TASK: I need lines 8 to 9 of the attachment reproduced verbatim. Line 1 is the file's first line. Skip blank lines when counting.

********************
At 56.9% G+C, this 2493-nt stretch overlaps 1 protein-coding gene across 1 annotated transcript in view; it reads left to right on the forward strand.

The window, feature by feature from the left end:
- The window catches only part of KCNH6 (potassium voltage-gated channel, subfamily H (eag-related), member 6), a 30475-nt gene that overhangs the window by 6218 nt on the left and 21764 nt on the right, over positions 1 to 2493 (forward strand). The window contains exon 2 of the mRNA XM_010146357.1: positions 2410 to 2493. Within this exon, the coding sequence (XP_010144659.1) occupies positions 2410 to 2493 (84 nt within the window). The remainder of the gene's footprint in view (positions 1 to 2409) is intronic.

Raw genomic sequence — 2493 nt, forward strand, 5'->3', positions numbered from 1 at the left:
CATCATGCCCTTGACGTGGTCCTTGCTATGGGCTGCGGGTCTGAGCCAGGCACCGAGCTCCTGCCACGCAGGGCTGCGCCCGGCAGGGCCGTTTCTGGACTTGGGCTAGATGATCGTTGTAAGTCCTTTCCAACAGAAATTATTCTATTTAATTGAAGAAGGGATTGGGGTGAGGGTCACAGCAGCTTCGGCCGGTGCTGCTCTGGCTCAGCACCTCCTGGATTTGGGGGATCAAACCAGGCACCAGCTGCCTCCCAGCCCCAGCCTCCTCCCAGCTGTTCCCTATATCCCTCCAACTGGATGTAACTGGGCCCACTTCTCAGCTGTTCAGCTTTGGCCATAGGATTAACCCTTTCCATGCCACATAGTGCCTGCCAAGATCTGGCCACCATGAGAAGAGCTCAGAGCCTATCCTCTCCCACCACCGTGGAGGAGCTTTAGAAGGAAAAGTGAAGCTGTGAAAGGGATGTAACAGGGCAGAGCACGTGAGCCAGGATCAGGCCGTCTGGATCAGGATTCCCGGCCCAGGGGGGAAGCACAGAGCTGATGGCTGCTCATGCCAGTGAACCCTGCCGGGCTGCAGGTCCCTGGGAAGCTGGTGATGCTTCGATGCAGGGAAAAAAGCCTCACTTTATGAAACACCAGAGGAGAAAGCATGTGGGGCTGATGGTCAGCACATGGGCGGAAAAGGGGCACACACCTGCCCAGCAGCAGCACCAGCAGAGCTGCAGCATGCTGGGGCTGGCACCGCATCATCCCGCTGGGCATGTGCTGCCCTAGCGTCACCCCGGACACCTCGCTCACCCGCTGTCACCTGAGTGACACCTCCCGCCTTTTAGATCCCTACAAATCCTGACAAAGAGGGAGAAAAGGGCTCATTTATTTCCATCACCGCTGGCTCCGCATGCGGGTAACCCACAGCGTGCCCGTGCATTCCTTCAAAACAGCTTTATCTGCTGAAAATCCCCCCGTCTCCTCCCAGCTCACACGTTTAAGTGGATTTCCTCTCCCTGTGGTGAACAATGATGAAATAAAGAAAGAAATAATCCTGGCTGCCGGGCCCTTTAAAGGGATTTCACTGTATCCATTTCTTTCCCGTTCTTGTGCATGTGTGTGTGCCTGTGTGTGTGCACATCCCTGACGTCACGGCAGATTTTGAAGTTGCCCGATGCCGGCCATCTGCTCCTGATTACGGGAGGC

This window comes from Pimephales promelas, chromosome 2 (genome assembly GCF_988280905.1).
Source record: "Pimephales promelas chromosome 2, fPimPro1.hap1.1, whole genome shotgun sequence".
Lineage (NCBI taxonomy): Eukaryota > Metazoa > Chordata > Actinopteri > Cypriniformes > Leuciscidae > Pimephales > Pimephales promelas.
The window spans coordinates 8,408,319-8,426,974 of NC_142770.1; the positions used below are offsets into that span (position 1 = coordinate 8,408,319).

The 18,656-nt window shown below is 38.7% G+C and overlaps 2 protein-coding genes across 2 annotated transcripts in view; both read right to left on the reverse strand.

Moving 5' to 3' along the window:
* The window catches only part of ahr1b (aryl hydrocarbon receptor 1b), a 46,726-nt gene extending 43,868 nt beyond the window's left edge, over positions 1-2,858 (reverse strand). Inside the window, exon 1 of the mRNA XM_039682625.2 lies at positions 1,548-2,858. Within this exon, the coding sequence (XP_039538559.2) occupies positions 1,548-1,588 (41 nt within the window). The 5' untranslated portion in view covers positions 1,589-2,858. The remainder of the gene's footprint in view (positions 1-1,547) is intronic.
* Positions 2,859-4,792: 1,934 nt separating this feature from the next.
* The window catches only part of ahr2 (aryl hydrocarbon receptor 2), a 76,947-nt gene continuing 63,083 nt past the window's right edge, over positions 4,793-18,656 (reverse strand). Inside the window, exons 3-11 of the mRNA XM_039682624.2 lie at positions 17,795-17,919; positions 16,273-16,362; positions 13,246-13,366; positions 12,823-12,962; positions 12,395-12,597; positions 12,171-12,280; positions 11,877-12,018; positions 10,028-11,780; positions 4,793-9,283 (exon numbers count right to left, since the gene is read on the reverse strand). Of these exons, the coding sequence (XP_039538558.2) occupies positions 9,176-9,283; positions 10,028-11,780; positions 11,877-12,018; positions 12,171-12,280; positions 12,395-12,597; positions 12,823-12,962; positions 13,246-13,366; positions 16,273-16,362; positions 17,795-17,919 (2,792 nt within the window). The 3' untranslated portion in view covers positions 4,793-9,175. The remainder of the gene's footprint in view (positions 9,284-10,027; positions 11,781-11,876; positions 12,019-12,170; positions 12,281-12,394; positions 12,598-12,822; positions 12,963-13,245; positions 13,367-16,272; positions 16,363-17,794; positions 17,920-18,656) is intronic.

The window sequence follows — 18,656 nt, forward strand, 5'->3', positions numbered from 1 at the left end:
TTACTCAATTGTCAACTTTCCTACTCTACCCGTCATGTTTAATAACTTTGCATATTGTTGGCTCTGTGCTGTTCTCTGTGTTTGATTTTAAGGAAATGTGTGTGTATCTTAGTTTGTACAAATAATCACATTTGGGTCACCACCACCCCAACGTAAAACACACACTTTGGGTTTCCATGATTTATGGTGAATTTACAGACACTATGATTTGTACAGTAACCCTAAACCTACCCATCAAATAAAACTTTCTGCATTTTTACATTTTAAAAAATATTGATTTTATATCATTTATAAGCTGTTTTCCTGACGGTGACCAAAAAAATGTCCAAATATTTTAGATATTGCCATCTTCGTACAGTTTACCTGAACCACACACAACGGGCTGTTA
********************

Lineage (NCBI taxonomy): Eukaryota > Metazoa > Chordata > Actinopteri > Cypriniformes > Leuciscidae > Pimephales > Pimephales promelas.
The window spans coordinates 8,408,319-8,426,974 of NC_142770.1; the positions used below are offsets into that span (position 1 = coordinate 8,408,319).